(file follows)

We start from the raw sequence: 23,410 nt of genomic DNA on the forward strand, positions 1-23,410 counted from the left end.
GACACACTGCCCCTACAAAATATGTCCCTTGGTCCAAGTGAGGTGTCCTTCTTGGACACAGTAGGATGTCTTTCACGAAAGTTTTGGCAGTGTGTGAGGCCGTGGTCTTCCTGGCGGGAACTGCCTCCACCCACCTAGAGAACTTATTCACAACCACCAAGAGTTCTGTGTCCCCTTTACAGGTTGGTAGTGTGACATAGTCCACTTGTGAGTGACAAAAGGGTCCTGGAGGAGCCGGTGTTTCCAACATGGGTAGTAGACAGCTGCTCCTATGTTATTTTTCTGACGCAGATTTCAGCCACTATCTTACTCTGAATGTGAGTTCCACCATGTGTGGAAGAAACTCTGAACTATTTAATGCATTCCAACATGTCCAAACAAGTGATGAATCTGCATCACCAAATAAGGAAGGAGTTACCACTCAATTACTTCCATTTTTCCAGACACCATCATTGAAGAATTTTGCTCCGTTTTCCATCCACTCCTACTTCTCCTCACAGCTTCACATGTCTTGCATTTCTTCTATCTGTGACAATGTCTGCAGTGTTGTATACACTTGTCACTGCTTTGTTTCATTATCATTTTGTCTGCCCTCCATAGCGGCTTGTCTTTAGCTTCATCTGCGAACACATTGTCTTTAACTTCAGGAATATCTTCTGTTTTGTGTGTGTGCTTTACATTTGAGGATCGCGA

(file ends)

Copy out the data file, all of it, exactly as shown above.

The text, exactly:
We start from the raw sequence: 23,410 nt of genomic DNA on the forward strand, positions 1-23,410 counted from the left end.
GACACACTGCCCCTACAAAATATGTCCCTTGGTCCAAGTGAGGTGTCCTTCTTGGACACAGTAGGATGTCTTTCACGAAAGTTTTGGCAGTGTGTGAGGCCGTGGTCTTCCTGGCGGGAACTGCCTCCACCCACCTAGAGAACTTATTCACAACCACCAAGAGTTCTGTGTCCCCTTTACAGGTTGGTAGTGTGACATAGTCCACTTGTGAGTGACAAAAGGGTCCTGGAGGAGCCGGTGTTTCCAACATGGGTAGTAGACAGCTGCTCCTATGTTATTTTTCTGACGCAGATTTCAGCCACTATCTTACTCTGAATGTGAGTTCCACCATGTGTGGAAGAAACTCTGAACTATTTAATGCATTCCAACATGTCCAAACAAGTGATGAATCTGCATCACCAAATAAGGAAGGAGTTACCACTCAATTACTTCCATTTTTCCAGACACCATCATTGAAGAATTTTGCTCCGTTTTCCATCCACTCCTACTTCTCCTCACAGCTTCACATGTCTTGCATTTCTTCTATCTGTGACAATGTCTGCAGTGTTGTATACACTTGTCACTGCTTTGTTTCATTATCATTTTGTCTGCCCTCCATAGCGGCTTGTCTTTAGCTTCATCTGCGAACACATTGTCTTTAACTTCAGGAATATCTTCTGTTTTGTGTGTGTGCTTTACATTTGAGGATCGCGA